Monday, December 16, 2013

A contest plus memories of a salon owner

Taking a casual walk in Kerrville's downtown area, one passes several commercial buildings over 100 years old, and I thought it might be fun, Gentle Reader, to have a small contest.
At stakes: bragging rights. The person giving first correct answer will be hereby proclaimed a Kerrville History Expert, entitling one to all the rights and privileges thereto. (Basically, the winner will get free parking in public parking spaces around town.)
A partial list of the old buildings in downtown Kerrville would include the following:
The Arcadia Theater
The Weston Building (the current home of Francisco's Restuarant)
The Guthrie Building (the current home of Clack's law office)
The Masonic Building (the current home of Sheftall's Jewelers)
The Favorite Saloon (the current home of Hill Country Living)
The Charles Schreiner Mansion
The Pampell's Building
The Davis Building (the current home of Cricket's)
The Cone Building (the current home of Voelkel Engineering
The old Post Office (the current home of the Kerr Arts and Cultural Center)
The Kerr County Courthouse
The Baehre Building (the current home of Rita's Famous Tacos and Creative Cakes by Sharon)
The Wolfmueller Bakery (the current home of Briscoe-Hall advertising agency)
the former Kerrville Main Street offices (at 715 Water Street)
The Fawcett Furniture building (the current home of Sunrise Antique Mall)
The Noll building (the current home of River's Edge Gallery -- their new expansion; formerly the Home Center)
The Schreiner Store
This list does not include residences or churches, and does not include buildings found outside of the traditional downtown area of Kerrville. I'm sure I've overlooked one or two -- so let me apologize in advance for any I've omitted.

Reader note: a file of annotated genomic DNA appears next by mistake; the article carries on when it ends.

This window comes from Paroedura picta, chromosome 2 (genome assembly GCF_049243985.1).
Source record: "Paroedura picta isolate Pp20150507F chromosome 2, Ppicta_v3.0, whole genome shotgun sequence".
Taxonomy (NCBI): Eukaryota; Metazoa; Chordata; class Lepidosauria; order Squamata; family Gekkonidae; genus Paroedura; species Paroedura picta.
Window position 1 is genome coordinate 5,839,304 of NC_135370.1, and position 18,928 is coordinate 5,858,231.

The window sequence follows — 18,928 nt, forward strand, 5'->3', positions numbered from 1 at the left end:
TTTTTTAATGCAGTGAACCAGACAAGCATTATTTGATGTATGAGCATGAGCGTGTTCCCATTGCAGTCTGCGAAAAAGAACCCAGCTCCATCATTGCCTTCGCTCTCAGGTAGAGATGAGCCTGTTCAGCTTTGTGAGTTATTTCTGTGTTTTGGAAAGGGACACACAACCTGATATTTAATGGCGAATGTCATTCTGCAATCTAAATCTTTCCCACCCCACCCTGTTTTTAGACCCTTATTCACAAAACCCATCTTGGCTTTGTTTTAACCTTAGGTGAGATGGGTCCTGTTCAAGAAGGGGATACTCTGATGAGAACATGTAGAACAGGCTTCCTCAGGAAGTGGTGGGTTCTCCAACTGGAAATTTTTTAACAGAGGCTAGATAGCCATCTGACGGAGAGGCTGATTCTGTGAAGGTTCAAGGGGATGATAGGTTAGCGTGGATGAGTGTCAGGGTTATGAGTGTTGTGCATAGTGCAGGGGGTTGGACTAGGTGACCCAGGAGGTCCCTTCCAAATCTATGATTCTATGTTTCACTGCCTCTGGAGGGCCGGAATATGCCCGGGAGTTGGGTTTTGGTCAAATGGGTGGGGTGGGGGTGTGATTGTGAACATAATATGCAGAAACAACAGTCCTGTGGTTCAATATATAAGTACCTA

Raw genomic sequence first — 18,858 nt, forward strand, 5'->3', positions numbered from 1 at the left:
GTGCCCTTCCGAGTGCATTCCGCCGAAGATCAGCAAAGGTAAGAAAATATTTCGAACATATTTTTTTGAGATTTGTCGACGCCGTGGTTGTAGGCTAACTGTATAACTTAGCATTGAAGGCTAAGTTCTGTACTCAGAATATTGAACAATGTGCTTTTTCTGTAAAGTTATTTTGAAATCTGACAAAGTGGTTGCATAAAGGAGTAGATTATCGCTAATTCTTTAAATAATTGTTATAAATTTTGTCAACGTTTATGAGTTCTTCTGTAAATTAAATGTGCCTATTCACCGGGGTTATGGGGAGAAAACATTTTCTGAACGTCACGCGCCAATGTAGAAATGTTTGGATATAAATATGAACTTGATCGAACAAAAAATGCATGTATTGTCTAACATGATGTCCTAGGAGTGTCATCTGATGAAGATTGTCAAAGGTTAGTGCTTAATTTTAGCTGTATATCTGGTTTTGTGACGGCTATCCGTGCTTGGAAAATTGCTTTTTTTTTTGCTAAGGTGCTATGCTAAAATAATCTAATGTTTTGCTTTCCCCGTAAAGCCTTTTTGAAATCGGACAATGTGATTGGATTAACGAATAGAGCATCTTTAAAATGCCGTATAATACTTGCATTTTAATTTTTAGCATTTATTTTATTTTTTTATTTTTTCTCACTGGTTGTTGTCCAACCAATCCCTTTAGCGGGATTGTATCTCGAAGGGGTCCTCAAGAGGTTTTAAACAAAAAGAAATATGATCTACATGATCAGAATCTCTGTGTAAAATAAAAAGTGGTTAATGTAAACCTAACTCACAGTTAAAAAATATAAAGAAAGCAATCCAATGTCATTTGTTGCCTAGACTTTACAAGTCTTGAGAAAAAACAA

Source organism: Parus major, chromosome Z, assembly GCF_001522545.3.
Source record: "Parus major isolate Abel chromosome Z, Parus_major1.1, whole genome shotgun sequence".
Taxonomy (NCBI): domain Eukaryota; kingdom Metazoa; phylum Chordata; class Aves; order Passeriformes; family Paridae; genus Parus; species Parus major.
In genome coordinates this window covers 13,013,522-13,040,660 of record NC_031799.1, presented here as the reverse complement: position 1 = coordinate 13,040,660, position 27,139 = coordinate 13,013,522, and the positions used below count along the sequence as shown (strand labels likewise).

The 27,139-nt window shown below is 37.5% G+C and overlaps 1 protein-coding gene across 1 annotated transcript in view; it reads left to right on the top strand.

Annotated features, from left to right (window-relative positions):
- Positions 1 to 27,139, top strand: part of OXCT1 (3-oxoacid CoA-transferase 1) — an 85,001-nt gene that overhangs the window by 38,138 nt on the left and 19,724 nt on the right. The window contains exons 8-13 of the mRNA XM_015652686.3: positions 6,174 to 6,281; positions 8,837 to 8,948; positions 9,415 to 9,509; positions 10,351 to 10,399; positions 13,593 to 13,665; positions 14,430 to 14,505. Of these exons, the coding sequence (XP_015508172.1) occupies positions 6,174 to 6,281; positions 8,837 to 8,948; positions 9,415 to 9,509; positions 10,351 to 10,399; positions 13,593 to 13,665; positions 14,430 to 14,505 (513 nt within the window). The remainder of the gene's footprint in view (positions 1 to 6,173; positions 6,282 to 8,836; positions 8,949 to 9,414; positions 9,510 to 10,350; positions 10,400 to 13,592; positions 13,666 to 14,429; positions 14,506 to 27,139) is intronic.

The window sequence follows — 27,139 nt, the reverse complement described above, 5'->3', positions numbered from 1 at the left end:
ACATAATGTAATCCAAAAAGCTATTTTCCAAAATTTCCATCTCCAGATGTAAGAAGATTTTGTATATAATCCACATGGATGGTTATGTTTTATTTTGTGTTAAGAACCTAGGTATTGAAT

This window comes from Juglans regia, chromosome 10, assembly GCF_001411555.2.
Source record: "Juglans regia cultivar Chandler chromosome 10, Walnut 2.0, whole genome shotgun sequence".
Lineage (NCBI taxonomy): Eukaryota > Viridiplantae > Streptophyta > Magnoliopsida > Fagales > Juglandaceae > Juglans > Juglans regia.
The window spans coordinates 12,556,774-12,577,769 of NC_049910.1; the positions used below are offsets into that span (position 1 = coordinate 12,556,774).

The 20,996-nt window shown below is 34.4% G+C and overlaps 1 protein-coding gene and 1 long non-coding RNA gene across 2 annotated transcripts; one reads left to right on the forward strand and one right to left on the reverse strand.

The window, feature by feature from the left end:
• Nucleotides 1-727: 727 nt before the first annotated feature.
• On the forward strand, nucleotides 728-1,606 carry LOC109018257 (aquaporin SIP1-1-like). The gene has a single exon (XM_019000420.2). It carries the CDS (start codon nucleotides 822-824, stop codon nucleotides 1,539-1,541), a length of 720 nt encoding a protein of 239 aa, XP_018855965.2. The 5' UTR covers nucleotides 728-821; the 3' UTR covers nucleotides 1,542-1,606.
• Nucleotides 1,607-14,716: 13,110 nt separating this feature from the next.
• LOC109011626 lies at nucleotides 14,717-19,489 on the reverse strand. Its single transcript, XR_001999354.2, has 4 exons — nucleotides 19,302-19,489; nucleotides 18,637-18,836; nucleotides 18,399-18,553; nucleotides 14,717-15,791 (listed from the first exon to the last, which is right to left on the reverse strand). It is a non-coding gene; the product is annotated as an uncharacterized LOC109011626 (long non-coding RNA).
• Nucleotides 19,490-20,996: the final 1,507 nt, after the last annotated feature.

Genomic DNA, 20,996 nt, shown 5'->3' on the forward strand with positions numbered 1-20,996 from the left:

Ok, here's the contest: of the 17 buildings listed above, which five are the oldest, in order of oldest to newest?  I'm looking for a list of five buildings: the oldest, the next oldest, the next oldest, and so on.
To enter, send your answers to my attention at the Kerrville Daily Times, 429 Jefferson Street, Kerrville, or click HERE to enter the contest.
* * *
I was saddened to read this week about Ann Hammack's passing. She was a gracious lady, and I've known her since I was a boy; we attended the same church.
Mrs. Hammack owned several local beauty salons over the years, including the Inn of the Hills Salon, and the House of Castilian.
One salon in particular, however, tied Mrs. Hammack's career to my own: the Modern Beauty Salon.
During the restoration of our building, after a devastating fire in April, 1995, my father found an old hand-painted sign on an interior wall. The sign had been obscured by plaster for many years, and had once been on an exterior wall of our building. Later, during one of the many alterations of the building an addition was built, and so the old exterior wall became an interior wall.
The sign says "Modern Beauty Salon/ Permanent Wave $5 and up/ Shampoo and Set $1."
The Modern Beauty Salon, according to the research of Deborah Gaudier, was opened in 1937 by Bruce Long, in the "new Parsons building."  Later, in July 1949, a news  item said Rae Fergason, Ann Hammack, and Eloise Brown would be "glad to see their old friends and make new ones at the Modern Beauty Salon."
Ms. Hammack, then, worked for several years in the same building where my family has run our printing shop since 1965. It always interests me to know about the folks who've spent their working days within the same four walls as I have.
After the beauty salon left the building, a print shop opened here. The first, around 1950, was owned by a Harold Wilson; later Paul McDonald bought Wilson's shop. A series of owners followed, including, I believe, Haskell Fine and J. Marvin Hunter. My parents began their printing company in November 1964, and purchased Hunter's printing company in 1965.
The old Modern Beauty Salon sign graces the wall of our pressroom, and I'll be happy to show it to anyone who is interested. I will miss Mrs. Hammack. She was a kind person, with a ready laugh, and a wonderful Kerrville accent.
Until next week, all the best. Don't forget the contest!
Joe Herring Jr. is a Kerrville native who puts ink on paper. This column originally appeared in the Kerrville Daily Times on December 14th, 2013.

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